'Falsettos' Still Resonates In Changed Social Landscape When Falsettos first premiered in 1981, this frank, funny musical about gay, Jewish life in New York City was covering new territory. Now a revival is in the works, but will it still feel resonant in an age where gay rights have become mainstream?

'Falsettos' Still Resonates In Changed Social Landscape

'Falsettos' Still Resonates In Changed Social Landscape

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When Falsettos first premiered in 1981, this frank, funny musical about gay, Jewish life in New York City was covering new territory. Now a revival is in the works, but will it still feel resonant in an age where gay rights have become mainstream?


Long before there was "Transparent" or "Modern Family," there was "Falsettos," a frank, funny musical about a Jewish New Yorker who leaves his wife and son for a man. This causes big reverberations in his family. The show, parts of which are 35 years old, is getting a revival on Broadway. Jeff Lunden has this report on how well it's held up, but first a note - you'll hear slang from the '80s which some consider offensive today.


UNIDENTIFIED ACTORS: (As characters, singing) Four Jews in a room bitching - four Jews in a room plot a crime. I'm bitching.

JEFF LUNDEN, BYLINE: The first act of "Falsettos" premiered in a tiny theater off Broadway in 1981. Former New York Times drama critic Frank Rich says he was bowled over by how the show captured a neurotic New York energy.

FRANK RICH: Just to be hit by this piece was astounding.

LUNDEN: With the score by William Finn and directed and co-authored by James Lapine, it was a quirky examination of the intersection of gay and Jewish life on New York's Upper West Side. Nine years later, the same team returned with another one-act, "Falsettoland." In this one, the same characters confronted the AIDS crisis.


UNIDENTIFIED ACTRESS #1: (As Charlotte, singing) Something bad is happening. Something very bad is happening. Something stinks - something immoral. Something so bad that words have lost their meaning.

RICH: The political context, of course, was fraught because it was still perhaps something of a dicey and alarming subject for a lot of Americans.

LUNDEN: Director James Lapine.

JAMES LAPINE: And these people, who might have been immature and carefree at one point, now how to deal with the grimmest of realities.


UNIDENTIFIED ACTOR #1: (As Marvin, singing) It's about time to grow up, don't you think? It's about time to grow up and face the music. It's about time.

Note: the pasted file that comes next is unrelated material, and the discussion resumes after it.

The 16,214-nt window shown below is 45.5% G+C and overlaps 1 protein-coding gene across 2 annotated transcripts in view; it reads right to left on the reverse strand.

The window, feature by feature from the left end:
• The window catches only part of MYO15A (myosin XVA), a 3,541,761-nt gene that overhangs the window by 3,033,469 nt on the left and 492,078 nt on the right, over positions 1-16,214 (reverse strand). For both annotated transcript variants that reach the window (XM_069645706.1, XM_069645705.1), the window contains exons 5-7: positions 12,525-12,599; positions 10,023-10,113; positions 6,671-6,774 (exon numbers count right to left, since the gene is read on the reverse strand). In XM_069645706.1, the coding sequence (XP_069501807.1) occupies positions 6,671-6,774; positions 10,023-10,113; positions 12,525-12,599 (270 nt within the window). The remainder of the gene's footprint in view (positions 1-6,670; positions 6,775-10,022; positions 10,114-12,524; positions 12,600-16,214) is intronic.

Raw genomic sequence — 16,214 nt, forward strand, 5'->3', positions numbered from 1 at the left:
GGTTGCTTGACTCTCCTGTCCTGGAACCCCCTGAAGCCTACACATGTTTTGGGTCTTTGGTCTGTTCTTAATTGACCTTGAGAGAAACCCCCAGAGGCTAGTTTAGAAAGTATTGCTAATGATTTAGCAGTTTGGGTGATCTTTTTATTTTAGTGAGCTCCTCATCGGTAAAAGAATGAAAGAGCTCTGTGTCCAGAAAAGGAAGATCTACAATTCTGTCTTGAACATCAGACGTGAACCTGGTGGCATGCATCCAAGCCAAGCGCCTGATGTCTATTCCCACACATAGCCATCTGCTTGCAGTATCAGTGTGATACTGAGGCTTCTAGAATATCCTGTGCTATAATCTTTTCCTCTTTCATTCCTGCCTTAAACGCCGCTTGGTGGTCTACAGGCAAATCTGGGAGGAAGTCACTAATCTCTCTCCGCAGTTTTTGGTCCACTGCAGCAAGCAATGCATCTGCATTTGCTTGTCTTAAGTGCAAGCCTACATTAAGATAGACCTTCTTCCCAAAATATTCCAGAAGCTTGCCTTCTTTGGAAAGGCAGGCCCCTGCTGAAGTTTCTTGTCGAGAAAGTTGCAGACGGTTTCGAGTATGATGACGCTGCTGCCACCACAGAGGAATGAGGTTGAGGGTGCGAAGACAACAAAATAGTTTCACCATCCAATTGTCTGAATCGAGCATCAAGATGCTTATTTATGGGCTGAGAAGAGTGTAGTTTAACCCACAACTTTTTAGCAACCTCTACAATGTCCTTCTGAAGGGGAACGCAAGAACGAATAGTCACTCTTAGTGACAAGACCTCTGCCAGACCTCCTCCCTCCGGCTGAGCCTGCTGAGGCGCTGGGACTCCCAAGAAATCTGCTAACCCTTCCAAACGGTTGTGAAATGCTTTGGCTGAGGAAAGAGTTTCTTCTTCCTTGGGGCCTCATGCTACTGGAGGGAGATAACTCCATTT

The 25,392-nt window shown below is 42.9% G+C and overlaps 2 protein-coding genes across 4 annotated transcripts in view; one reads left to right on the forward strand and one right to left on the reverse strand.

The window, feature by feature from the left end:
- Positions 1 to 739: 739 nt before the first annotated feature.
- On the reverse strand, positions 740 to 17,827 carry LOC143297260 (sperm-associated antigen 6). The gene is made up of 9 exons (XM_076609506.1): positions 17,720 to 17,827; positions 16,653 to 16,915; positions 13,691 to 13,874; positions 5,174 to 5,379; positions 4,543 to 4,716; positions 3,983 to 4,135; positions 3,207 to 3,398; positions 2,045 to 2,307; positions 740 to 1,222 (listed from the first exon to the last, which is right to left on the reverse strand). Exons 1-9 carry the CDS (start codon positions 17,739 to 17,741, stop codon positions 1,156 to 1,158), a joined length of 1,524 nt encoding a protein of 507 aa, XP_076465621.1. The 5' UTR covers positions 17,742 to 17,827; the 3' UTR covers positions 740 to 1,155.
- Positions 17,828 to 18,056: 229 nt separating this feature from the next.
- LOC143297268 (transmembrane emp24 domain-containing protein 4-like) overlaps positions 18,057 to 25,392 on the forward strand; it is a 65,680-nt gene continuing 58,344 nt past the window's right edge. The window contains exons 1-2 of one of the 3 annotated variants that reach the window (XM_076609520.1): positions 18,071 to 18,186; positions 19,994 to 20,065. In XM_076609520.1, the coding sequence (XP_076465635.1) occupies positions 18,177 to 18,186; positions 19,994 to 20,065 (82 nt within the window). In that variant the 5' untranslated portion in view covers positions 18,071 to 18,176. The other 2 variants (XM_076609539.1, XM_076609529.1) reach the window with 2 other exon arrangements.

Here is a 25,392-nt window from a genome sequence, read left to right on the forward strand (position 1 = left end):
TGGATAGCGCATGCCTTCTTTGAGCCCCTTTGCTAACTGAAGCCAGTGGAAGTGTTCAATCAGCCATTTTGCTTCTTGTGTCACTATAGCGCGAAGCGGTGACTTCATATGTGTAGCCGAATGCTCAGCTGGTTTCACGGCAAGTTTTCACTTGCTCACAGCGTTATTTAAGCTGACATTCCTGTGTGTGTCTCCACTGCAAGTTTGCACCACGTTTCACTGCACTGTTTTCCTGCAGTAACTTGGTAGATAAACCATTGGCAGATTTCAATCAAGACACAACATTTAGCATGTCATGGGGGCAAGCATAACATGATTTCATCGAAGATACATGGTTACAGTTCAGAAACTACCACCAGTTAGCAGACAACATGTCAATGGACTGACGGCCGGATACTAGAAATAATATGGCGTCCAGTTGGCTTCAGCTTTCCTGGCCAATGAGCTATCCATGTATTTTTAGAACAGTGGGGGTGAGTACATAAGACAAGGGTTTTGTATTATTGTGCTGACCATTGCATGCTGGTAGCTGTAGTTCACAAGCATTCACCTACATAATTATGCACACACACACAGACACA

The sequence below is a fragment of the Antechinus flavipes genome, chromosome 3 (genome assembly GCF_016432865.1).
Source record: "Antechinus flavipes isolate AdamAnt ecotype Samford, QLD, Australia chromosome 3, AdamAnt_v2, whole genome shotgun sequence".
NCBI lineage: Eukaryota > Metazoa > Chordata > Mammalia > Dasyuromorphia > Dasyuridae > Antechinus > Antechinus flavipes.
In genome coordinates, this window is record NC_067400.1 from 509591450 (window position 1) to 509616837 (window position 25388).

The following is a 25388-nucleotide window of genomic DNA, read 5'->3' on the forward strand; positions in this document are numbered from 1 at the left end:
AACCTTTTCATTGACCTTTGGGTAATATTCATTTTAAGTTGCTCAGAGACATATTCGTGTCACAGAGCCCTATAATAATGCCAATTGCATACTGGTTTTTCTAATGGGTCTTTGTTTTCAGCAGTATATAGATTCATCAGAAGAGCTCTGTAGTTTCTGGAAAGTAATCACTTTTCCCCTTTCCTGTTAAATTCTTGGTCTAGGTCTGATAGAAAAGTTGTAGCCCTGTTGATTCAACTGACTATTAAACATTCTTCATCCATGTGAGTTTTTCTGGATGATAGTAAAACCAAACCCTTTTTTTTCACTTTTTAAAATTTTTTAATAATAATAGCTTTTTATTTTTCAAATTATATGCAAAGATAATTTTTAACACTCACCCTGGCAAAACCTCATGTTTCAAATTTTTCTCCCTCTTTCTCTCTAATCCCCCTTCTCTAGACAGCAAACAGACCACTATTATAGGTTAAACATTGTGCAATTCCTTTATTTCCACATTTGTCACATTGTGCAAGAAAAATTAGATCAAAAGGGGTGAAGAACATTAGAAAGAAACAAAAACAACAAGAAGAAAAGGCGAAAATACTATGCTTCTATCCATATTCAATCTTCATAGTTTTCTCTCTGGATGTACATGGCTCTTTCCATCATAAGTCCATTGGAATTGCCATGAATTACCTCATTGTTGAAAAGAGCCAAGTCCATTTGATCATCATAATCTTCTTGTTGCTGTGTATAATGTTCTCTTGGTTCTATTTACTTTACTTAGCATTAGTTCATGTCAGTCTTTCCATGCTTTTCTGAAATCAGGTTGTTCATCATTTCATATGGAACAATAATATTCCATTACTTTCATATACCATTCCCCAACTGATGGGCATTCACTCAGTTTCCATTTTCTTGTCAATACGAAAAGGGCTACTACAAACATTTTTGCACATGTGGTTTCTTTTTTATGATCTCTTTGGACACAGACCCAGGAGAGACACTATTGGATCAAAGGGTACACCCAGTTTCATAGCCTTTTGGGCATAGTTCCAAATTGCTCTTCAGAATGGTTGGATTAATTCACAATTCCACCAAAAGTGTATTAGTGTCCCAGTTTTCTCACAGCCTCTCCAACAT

LUNDEN: In 1992, the two one-act shows were combined into a single show, "Falsettos." It moved to Broadway and Finn and Lapine won Tony Awards. Now they're teaming up again for the revival. But 24 years later in a world of marriage equality and when HIV is no longer a death sentence, will the show feel quaint?

WILLIAM FINN: I was petrified.

LUNDEN: That's writer William Finn. He says "Falsettos" has been performed all over the world, but this is its first Broadway revival.

FINN: You know, people were saying, aren't you excited the show is being revived? And I was really nauseated. I've seen it one time in the past five years. And I thought it was all right, but I didn't know that other people would.


UNIDENTIFIED ACTOR #2: (As Jason, singing) My father's a homo. My mother was not thrilled at all.


UNIDENTIFIED ACTOR #2: (As Jason, singing) Father - homo. What about chromosomes? Do they carry? Will they carry? Who's the homo now?

LUNDEN: To give a sense of how far popular culture has moved, director James Lapine says the young actor who plays Jason, the boy who's preparing for his bar mitzvah, had to be given a history lesson.

LAPINE: The guys in the cast were explaining to the boy what gay life was like - that - you know, he's growing up with there being no stigma against being gay. This is a very different time. And to explain to him, as his character, that would be a very awkward thing to have his father become gay.


UNIDENTIFIED ACTOR #3: (As Marvin, singing) But I want a tight-knit my family. I want a group that harmonizes. I want my wife and kid and friend to pretend that time will mend our pain.

LUNDEN: And Frank Rich says for generations who didn't live through the AIDS crisis, bringing "Falsettos" back isn't quaint at all. It's an important reminder of a devastating time.

RICH: It's probably a good thing, among its aesthetic virtues, "Falsettos" will remind people of a bit of history that seems now to be vanishing, as so much does in America, to amnesia.

UNIDENTIFIED ACTRESS #2: (As Cordelia, singing) We don't know what time will bring.

UNIDENTIFIED ACTOR #4: (As Whizzer, singing) I have a clue.

UNIDENTIFIED ACTOR #3: (As Marvin) (Singing) I have, too.

UNIDENTIFIED ACTORS: (As Cordelia, Whizzer, and Marvin) Let's look like we haven't and each say nothing.

UNIDENTIFIED ACTOR #4: (As Whizzer, singing) Sky.

LUNDEN: Director James Lapine says as long as there are shadows hanging over us, "Falsettos" will always be relevant. It opens tonight on Broadway. For NPR News, I'm Jeff Lunden in New York.

UNIDENTIFIED ACTORS: (As Cordelia, Whizzer, Marvin, and Charlotte) (Singing) What a group we four are - four unlikely lovers. And we vow that we will buy the farm, arm in arm. Four unlikely lovers...

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